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Short-term toxicity to aquatic invertebrates

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Description of key information

In accordance with column 2 of REACH (REGULATION (EC) No 1907/2006) Annex VII the study on short term toxicity to aquatic invertebrates (required in section 9.1.1) does not need to be conducted as there are mitigating factors indicating that aquatic toxicity is unlikely to occur:
1. CTFE is expected to rapidly partition to atmosphere.
2. CTFE is not expected to partition to water.
The explanations supporting the above mitigating factors are the following:
The Guidance on Information Requirements and Chemical Safety Assessment Chapter R.7a: Endpoint Specific Guidance, Appendix R.7.1-4 indicates that substances with a Henry's Law constant of around 1 hPa m3/mole rapidly volatilise from water. On the basis of a Henry’s Law constant of 31,500 Pa m3/mol (HENRYWIN v3.20, EPISUITE v1.00), a vapour pressure of 612 kPa at 25°C (ISCS No. 0685, NIOSH) and a moderate water solubility, CTFE isexpected to primarily and rapidly partition to the atmosphere.
The value of water solubility of 380 mg/l was experimentally determined in a completely sealed system with an atmosphere saturated with CTFE. Although the value of 380 mg/l itself reveals a slight water solubility, it represents an overestimation of the actual water solubility of CTFE in the natural system since the experimental conditions did not represent the natural conditions.
The EQC Fugacity III Model (Version 2.02, The Canadian Centre for Environmental Modelling and Chemistry, May 2003) confirms that all the CTFE released to atmosphere remains in this compartment. The model was run assuming emission only to air. In case of an accidental emission, CTFE is only released to air, because CTFE is a volatile gas at ambient conditions with a boiling point in the range of -26.2°C (The Beilstein database. Reference: Miller - 1951 ) to -26.8°C (The Beilstein database. Reference: Henne - 1948). Therefore, CTFE would not be expected to partition into water.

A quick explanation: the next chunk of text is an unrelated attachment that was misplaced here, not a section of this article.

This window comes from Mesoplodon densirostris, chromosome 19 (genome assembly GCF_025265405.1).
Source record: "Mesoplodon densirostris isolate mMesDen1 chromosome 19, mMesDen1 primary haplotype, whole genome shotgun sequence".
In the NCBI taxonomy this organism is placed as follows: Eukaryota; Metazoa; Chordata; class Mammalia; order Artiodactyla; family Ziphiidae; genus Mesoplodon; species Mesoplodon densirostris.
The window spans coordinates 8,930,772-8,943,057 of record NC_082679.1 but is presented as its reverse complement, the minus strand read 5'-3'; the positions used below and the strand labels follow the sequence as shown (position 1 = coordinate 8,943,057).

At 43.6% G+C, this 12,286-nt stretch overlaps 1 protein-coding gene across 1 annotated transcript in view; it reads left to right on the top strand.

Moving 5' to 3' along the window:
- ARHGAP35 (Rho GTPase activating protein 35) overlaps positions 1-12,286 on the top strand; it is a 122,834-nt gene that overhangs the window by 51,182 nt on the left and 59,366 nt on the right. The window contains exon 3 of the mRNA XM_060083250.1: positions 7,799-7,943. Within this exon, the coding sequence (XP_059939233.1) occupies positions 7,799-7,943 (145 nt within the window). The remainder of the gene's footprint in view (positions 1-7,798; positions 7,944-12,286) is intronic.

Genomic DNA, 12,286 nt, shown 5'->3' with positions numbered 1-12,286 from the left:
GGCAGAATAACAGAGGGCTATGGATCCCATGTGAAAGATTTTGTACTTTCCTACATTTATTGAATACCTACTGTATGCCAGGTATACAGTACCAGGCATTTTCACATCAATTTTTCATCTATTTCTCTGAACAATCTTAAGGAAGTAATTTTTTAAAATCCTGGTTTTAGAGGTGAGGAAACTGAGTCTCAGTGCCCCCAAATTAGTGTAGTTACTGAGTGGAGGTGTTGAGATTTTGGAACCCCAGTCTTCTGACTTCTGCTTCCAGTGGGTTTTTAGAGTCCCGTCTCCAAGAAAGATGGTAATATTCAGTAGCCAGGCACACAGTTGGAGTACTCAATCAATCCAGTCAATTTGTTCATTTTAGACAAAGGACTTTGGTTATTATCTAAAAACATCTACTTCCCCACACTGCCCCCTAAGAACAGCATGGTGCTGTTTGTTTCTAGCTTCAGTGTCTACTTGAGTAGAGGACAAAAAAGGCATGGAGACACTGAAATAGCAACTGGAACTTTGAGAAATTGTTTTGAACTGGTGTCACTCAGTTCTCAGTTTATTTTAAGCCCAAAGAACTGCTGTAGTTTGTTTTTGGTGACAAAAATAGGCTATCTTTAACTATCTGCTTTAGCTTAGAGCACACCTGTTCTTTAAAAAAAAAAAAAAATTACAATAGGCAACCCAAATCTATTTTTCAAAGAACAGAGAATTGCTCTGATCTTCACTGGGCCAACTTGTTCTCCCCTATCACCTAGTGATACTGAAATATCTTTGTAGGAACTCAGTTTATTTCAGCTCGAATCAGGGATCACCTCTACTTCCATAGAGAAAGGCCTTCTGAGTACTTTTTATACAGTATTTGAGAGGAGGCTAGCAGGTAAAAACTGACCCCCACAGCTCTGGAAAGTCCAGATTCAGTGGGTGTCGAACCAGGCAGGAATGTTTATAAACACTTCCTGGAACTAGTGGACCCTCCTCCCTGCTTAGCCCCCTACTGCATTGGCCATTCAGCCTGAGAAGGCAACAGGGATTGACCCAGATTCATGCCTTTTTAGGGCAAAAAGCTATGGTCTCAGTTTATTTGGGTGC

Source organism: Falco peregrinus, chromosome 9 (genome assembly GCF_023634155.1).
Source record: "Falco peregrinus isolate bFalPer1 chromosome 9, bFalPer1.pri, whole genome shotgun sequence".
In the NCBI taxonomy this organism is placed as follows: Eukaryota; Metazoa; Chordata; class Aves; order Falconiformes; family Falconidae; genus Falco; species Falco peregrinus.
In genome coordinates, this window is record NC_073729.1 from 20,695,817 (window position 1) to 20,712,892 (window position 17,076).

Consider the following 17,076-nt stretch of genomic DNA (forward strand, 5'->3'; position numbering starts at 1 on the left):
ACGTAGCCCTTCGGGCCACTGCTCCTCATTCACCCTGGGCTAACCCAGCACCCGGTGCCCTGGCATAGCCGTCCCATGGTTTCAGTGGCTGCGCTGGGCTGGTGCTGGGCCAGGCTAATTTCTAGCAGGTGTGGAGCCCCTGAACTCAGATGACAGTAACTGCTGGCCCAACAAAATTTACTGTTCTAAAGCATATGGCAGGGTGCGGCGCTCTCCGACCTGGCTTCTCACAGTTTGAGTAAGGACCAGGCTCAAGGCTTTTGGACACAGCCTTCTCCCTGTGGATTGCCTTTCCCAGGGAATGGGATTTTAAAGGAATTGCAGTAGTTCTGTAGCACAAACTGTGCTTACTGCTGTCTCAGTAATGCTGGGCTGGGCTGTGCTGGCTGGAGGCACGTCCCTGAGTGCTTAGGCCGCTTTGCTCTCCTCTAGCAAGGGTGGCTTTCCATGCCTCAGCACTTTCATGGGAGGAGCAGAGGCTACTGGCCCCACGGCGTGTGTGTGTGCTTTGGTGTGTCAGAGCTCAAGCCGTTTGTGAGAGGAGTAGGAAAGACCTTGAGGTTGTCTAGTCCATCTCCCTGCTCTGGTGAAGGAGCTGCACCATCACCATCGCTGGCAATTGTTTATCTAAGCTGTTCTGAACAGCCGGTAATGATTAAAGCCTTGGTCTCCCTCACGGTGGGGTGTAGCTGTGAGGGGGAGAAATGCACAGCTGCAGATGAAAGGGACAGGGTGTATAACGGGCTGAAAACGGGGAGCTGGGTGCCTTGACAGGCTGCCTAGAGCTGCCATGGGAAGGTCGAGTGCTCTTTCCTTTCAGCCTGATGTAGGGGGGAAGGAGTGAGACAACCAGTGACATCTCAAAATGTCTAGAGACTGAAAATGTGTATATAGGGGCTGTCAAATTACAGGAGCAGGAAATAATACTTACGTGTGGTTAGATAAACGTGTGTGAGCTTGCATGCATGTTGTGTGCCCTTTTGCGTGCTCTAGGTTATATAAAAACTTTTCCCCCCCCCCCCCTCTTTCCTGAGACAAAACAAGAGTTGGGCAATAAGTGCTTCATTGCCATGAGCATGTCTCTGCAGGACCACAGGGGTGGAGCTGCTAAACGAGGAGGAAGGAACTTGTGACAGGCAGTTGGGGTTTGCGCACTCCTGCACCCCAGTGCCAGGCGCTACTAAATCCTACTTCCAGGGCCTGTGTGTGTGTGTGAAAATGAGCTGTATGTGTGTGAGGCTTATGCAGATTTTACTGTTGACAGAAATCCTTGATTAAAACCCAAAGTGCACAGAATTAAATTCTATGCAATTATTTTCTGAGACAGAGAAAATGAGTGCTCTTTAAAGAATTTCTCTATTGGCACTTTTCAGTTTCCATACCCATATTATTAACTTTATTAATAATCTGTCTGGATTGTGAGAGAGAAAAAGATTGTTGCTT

Key value for chemical safety assessment

Additional information

CTFE is a volatile gas at ambient conditions with a boiling point in the range of -26.2°C (The Beilstein database. Reference: Miller - 1951 ) to -26.8°C (The Beilstein database. Reference: Henne - 1948), and a moderate water solubility. limited water solubility. The value of water solubility of 380 mg/l was experimentally determined in a completely sealed system with an atmosphere saturated with CTFE. Although the value of 380 mg/l itself reveals a slight water solubility, it represents an overestimation of the actual water solubility of CTFE in the natural system since the experimental conditions did not represent the natural conditions.

The Henry’s Law constant of CTFE was calculated to be 31.500 Pa m3/mol (HENRYWIN v3.20, EPI Suite v4.0), suggesting that the substance is expected to rapidly volatilise from water to the air in fact the Guidance on Information Requirements and Chemical Safety Assessment Chapter R.7a: Endpoint Specific Guidance, Appendix R.7.1-4 indicates that substances with a Henry's Law constant of around 1 hPa m3/mole will rapidly volatilise from water; on the basis of the properties of CTFE it is expected that the substance primarily and rapidly partition to the atmosphere.

Hence, due to the gaseous nature of the substance and its partition to the atmosphere, as well as the consequent difficulty to appropriately test CTFE and provide meaningful results, no experimental aquatic toxicity data are reported. However, in order to evaluate theaquatic hazard profile of CTFE despite the fact that it is expected to rapidly partition to the atmospheric compartment, the results of the ECOSAR model ( v.1.00, EPI Suite v 4.0) may be applied.

The ECOSAR estimation for acute toxicity for daphnia is: 48h LC50 = 219.758 mg/L, however due to the limited dataset of substances for the ECOSAR class of chemicals which CTFE is assigned to, the result is not considered reliable.